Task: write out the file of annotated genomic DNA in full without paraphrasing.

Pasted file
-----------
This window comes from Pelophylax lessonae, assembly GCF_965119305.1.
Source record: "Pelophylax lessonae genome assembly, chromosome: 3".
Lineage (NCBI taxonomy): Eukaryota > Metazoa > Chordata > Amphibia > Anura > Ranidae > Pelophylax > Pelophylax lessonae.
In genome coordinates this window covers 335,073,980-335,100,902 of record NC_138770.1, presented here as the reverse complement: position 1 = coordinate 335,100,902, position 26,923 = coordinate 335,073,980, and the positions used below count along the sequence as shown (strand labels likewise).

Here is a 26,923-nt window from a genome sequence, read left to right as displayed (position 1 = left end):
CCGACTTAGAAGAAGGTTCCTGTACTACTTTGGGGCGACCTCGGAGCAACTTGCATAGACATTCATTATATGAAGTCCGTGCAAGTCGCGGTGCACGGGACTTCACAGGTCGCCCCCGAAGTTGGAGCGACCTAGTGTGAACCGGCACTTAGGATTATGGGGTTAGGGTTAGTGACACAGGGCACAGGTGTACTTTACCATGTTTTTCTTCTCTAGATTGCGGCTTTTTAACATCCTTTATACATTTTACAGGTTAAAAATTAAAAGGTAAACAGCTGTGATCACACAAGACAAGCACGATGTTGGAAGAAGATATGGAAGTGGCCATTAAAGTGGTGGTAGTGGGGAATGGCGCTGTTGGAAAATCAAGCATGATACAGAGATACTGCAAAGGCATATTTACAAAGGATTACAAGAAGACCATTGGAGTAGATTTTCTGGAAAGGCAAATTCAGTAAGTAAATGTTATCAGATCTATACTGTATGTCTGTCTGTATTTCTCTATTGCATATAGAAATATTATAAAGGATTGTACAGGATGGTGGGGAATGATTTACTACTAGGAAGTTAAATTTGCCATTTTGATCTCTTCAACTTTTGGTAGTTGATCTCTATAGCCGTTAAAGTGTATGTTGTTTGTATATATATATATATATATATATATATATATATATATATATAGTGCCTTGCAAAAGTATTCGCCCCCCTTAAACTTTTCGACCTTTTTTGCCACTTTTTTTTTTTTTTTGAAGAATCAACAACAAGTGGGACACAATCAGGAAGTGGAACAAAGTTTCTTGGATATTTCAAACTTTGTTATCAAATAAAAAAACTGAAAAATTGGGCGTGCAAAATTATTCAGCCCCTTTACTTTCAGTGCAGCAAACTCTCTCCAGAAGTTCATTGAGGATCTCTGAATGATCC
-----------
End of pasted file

This window comes from Pelophylax lessonae, assembly GCF_965119305.1.
Source record: "Pelophylax lessonae genome assembly, chromosome: 3".
Lineage (NCBI taxonomy): Eukaryota > Metazoa > Chordata > Amphibia > Anura > Ranidae > Pelophylax > Pelophylax lessonae.
In genome coordinates this window covers 335,073,980-335,100,902 of record NC_138770.1, presented here as the reverse complement: position 1 = coordinate 335,100,902, position 26,923 = coordinate 335,073,980, and the positions used below count along the sequence as shown (strand labels likewise).

Here is a 26,923-nt window from a genome sequence, read left to right as displayed (position 1 = left end):
CCGACTTAGAAGAAGGTTCCTGTACTACTTTGGGGCGACCTCGGAGCAACTTGCATAGACATTCATTATATGAAGTCCGTGCAAGTCGCGGTGCACGGGACTTCACAGGTCGCCCCCGAAGTTGGAGCGACCTAGTGTGAACCGGCACTTAGGATTATGGGGTTAGGGTTAGTGACACAGGGCACAGGTGTACTTTACCATGTTTTTCTTCTCTAGATTGCGGCTTTTTAACATCCTTTATACATTTTACAGGTTAAAAATTAAAAGGTAAACAGCTGTGATCACACAAGACAAGCACGATGTTGGAAGAAGATATGGAAGTGGCCATTAAAGTGGTGGTAGTGGGGAATGGCGCTGTTGGAAAATCAAGCATGATACAGAGATACTGCAAAGGCATATTTACAAAGGATTACAAGAAGACCATTGGAGTAGATTTTCTGGAAAGGCAAATTCAGTAAGTAAATGTTATCAGATCTATACTGTATGTCTGTCTGTATTTCTCTATTGCATATAGAAATATTATAAAGGATTGTACAGGATGGTGGGGAATGATTTACTACTAGGAAGTTAAATTTGCCATTTTGATCTCTTCAACTTTTGGTAGTTGATCTCTATAGCCGTTAAAGTGTATGTTGTTTGTATATATATATATATATATATATATATATATATATATATATAGTGCCTTGCAAAAGTATTCGCCCCCCTTAAACTTTTCGACCTTTTTTGCCACTTTTTTTTTTTTTTTGAAGAATCAACAACAAGTGGGACACAATCAGGAAGTGGAACAAAGTTTCTTGGATATTTCAAACTTTGTTATCAAATAAAAAAACTGAAAAATTGGGCGTGCAAAATTATTCAGCCCCTTTACTTTCAGTGCAGCAAACTCTCTCCAGAAGTTCATTGAGGATCTCTGAATGATCC